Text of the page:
Enforcing single-letter marks as purely figurative

European Union
  • Oakley opposed mark consisting of a stylised letter ‘O’ for likelihood of confusion and potential unfair advantage
  • EU General Court dismissed the appeal, holding that the appellant had failed to establish the reputation of the earlier mark
  • Case suggests that a stylised single letter has more chance of opposing another single-letter mark if described as a purely graphic device

Protecting single-letter marks has proven so difficult that if sufficiently stylised it may be preferable to enforce such marks as purely figurative. The EU General Court’s recent judgment in Oakley Inc v European Union Intellectual Property Office (EUIPO) (Case T-754/16) would appear to confirm this.


The case involved an EU trademark application which consisted of two symmetrical letter ‘Cs’ facing each other.


The eyewear manufacturer, Oakley, opposed the above application relying on its earlier EU trademark consisting of a stylised letter ‘O’, shown below. The grounds for the opposition were those laid down in EU Trademark Regulation Article 8(1)(b) (likelihood of confusion) and Article 8(5) (potential unfair advantage of or detriment to the distinctive character or reputation of the earlier registration).

The EUIPO Opposition Division rejected Oakley’s opposition in its entirety. The conclusions of the Opposition Division regarding the absence of similarity between the marks at issue were upheld by the Fourth Board of Appeal, which rejected Oakley’s appeal. The board of appeal discarded the existence of a likelihood of confusion based on the following considerations:

  • the conflicting marks presented no visual similarity;
  • an aural comparison between figurative marks containing no verbal elements was irrelevant; and
  • no conceptual similarity between the signs could be established.

The board of appeal held that the absence of similarity between the marks excluded the application of Article 8(1)(b), regardless of the level of distinctive character acquired by the earlier mark as a consequence of its use.

EU General Court decision

The EU General Court’s assessment of the similarity of the signs at issue reached a different conclusion.

The court agreed with the contested decision’s findings as to the absence of a conceptual similarity between the signs and the irrelevance of an aural comparison between the marks. However, it contradicted the board of appeal in finding that the conflicting marks, described as “rectangular figures presenting rounded angles and longitudinal edges” with an overall “elliptical appearance”, were similar “to a certain degree” from a visual standpoint.

Taking into consideration that the comparison between the marks should be made through the eyes of the relevant public, who would not display a particularly high degree of attention and whose recollection is imperfect, the court concluded that the signs were “fairly comparable, considering that they only differ in their respective maximum height, which does not affect the similarity of their general appearance”.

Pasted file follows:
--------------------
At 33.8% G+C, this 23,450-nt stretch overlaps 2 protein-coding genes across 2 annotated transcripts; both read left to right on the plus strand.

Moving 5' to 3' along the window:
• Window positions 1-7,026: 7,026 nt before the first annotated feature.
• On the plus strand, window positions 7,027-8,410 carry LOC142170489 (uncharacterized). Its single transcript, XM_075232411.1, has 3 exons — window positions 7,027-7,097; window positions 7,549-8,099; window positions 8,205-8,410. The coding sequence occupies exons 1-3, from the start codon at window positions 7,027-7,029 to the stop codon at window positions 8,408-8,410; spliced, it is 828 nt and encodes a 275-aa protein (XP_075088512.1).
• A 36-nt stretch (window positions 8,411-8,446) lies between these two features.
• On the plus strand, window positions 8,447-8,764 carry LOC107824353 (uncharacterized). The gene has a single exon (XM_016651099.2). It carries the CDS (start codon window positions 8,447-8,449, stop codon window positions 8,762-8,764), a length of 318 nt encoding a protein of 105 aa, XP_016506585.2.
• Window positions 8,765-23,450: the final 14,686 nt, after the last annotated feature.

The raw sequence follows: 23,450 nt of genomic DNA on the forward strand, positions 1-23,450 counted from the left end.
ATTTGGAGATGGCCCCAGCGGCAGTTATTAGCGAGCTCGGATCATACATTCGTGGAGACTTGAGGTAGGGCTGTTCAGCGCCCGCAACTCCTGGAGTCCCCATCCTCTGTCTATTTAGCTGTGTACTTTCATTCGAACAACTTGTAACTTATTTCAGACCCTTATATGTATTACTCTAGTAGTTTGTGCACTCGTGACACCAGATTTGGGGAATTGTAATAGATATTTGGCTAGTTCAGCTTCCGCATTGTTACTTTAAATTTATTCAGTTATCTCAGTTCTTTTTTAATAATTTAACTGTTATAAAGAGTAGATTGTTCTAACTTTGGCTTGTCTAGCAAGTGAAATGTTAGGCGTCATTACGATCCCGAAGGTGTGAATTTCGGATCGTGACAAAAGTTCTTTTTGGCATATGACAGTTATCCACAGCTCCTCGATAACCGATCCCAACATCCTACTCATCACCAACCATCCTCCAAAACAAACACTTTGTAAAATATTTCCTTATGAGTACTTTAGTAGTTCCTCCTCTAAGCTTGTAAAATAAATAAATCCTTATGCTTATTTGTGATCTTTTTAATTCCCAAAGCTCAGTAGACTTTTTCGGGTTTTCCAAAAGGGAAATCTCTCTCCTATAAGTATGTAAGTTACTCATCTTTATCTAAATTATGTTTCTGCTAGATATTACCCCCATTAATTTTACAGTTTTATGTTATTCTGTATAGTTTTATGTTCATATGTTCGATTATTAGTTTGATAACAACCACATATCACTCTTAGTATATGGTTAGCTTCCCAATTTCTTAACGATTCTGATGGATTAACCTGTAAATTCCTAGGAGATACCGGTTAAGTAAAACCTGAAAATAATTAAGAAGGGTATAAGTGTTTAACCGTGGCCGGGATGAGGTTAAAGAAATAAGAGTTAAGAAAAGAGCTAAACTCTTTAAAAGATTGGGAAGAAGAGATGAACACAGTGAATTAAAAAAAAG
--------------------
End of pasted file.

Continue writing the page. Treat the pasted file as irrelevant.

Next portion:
The court confirmed the low inherent distinctiveness of the simple figurative sign which, like the earlier registration, was composed of one or more basic geometrical shapes, such as “triangles or circles, ellipses or crescents”. However, it criticised the board of appeal for only analysing the evidence submitted by Oakley for the purposes of establishing the earlier mark’s reputation, but failing to examine whether such evidence showed the earlier mark possessed an enhanced level of distinctiveness which would increase a likelihood of confusion under Article 8(1)(b).

Surprisingly, however, the court did not analyse whether, in view of the relevant evidence, Oakley was entitled to rely on the enhanced distinctiveness of the earlier mark, which would appear to be a relevant issue, taking into account that a mark with an inherently low degree of distinctiveness should confer an equally low level of protection.

The court concluded that the errors of assessment of the similarity between the signs at issue “may have influenced [the board of appeal’s] assessment of a likelihood of confusion”, and therefore annulled the contested decision insofar as it confirmed that Article 8(1)(b) did not apply. The court dismissed the appeal as to the remainder, confirming that the appellant had failed to establish that the earlier mark had a reputation within the meaning of Article 8(5).

Although it is positive that marks which benefit from a high degree of recognition also benefit from enhanced protection regarding confusingly similar signs, it is unclear in the present case whether the earlier mark was entitled to such an enhanced degree of protection. 

In addition, the idea that a mark consisting of a reasonably stylised single letter has a better chance of successfully opposing the registration and use of another single-letter mark (or a combination of two letters) if it is described as a purely graphic device, is somewhat disturbing.

There will be cases where a particular letter will not be immediately recognised as such by the relevant public. This may have been such a case and the question remains as to   whether the court’s approach to the conceptual and aural comparison of the signs was correct.

Apparently, owning an exclusive right in an “elongated rectangular elliptic-like black figure with rounded edges containing a square white element within equally rounded edges, the sides of which are wider than its upper and lower parts” beats owning a stylised letter ‘O’.

Celia Sueiras Villalobos, J&A Garrigues SLP, Madrid

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